An unexpected donation stuns the Jewish Women’s Archive
The gift honored Paula Hyman, who established American Jewish women’s history as a field of scholarship
Jewish Women’s Archive CEO Judith Rosenbaum felt deeply moved when she opened an envelope last week to find a dozen checks totalling over $1,000. The donation, earmarked for the expansion and re-publication of Jewish Women in America: An Historical Encyclopedia, was made by 17 members of the ground-breaking Jewish feminist group Ezrat Nashim.
The donations were made in memory of Rosenbaum’s late mother, Paula Hyman, who co-edited the two-volume encyclopedia and was a founding member of the women’s organization Ezrat Nashim.
“The checks are not large, but it is so meaningful to get this gift from members of Ezrat Nashim, who see themselves as a collective wanting to make this gift in honor of my mother,” Rosenbaum said
JWA was founded in the mid-1990s, the beginning of the internet boom, to create a digital archive of Jewish women’s stories. As technology has advanced, so too has JWA’s ability to collect and share materials. The organization recently launched an app called Story Aperture, which trains users to conduct interviews and collect stories that can be uploaded to the archive.
Ezrat Nashim, the first official Jewish feminist group, was founded in 1971. The following year, its leadership went to the annual conference of the Conservative movement’s Rabbinical Assembly and distributed a document titled “Jewish Women Call for Change,” demanding that women be permitted to function as rabbis and cantors.
It was the first public call for women’s ordination in the Conservative movement and the first step in a long process that resulted in the denomination’s eventual policy shift. When the Rabbinical Assembly officially voted to admit women in February 1985, the news made the front page of The New York Times.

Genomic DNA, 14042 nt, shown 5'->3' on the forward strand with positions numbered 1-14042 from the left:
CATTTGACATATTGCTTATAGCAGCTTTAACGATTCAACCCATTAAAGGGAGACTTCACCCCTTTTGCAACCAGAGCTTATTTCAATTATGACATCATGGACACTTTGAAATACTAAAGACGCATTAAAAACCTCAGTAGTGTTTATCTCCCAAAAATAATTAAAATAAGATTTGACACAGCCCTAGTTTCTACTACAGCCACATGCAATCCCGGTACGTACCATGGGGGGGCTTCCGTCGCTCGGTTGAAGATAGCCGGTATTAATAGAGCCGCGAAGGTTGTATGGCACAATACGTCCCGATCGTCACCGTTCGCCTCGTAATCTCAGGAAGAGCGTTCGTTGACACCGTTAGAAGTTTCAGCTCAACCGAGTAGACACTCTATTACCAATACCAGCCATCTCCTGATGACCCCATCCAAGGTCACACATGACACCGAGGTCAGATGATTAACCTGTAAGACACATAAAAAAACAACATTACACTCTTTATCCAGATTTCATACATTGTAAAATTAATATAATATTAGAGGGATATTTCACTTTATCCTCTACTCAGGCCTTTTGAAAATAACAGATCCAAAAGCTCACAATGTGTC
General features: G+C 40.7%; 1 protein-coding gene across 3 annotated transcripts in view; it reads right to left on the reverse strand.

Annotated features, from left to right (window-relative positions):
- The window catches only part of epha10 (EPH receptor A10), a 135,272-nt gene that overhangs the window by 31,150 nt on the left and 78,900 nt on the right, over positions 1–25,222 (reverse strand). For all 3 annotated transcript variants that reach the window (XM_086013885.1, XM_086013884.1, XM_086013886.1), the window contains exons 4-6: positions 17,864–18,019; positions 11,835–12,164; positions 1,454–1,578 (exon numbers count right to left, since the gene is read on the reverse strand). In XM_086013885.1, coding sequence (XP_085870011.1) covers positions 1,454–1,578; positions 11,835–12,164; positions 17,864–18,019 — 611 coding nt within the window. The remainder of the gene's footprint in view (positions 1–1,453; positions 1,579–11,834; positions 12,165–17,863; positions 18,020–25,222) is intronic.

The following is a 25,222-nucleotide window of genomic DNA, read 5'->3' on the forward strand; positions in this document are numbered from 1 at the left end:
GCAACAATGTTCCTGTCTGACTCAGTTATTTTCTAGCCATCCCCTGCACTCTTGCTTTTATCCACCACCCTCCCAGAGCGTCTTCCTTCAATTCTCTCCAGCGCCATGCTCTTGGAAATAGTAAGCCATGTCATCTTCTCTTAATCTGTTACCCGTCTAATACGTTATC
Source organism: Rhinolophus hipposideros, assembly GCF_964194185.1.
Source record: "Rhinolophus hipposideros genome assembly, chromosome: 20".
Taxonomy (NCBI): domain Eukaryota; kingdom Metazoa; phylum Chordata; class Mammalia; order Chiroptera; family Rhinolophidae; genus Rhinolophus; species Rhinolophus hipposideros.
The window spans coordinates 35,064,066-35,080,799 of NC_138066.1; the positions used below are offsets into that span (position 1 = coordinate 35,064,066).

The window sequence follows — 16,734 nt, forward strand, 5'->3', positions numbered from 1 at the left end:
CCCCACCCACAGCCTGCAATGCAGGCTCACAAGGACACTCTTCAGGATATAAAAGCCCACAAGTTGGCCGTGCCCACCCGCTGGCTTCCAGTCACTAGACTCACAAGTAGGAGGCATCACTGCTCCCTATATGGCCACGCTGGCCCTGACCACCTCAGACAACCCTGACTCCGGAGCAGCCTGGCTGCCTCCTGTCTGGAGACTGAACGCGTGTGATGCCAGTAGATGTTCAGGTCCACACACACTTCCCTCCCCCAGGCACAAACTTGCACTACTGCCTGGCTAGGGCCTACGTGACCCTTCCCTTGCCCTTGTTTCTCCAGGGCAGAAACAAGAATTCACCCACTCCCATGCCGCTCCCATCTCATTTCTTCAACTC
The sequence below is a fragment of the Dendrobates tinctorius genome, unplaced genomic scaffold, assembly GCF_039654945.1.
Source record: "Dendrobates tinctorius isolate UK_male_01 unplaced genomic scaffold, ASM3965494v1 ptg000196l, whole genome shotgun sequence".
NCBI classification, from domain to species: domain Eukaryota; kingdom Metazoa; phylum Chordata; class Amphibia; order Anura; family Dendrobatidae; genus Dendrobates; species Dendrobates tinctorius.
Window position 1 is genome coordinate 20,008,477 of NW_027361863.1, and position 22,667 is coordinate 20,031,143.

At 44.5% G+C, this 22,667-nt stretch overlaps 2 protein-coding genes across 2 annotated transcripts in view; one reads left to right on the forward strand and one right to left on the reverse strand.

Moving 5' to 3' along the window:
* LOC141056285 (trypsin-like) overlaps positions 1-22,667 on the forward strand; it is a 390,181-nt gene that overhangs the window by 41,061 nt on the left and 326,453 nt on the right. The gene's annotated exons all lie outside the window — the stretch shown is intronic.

Hyman was a social historian and professor of modern Jewish history at Yale University when she died at age 65 in 2011. The author of 10 books, she is said to have established American Jewish women’s history as a field of scholarship.
As part of JWA’s encyclopedia expansion, the updated volume will be renamed the Shalvi/Hyman Encyclopedia of Jewish Women, in honor of Jewish feminist Alice Shalvi and her late husband and the encyclopedia’s original publisher, Moshe Shalvi, as well as Hyman.
The goal is to add 500 new entries and make it possible to continually update the encyclopedia, Rosenbaum told JI. She recently sent out a fundraising appeal to a select group of potential backers, including a few Ezrat Nashim members.
The timing was fortuitous, said Judith Plaskow, one of the members and professor emerita of religious studies at Manhattan College. “We gathered on Sukkot at one member’s home and were talking about the early days, and Paula always comes up,” she said. “All of us had strong relationships with Paula, who was one of the original members of Ezrat Nashim and went to the Rabbinical Assembly in 1972. Coincidentally there was a letter from Judith asking people to contribute to the encyclopedia.”
Rosenbaum says that JWA has raised $300,000 for the project and needs to raise at least $50,000 more “to maintain and continue to update it,” she said. “My real dream is to find someone to endow a part-time editor.”
The Ezrat Nashim gift “is such an important reminder that what is significant gift, which is often thought of as a number, is actually about the spirit and communal sense in which it’s given,” said Rosenbaum.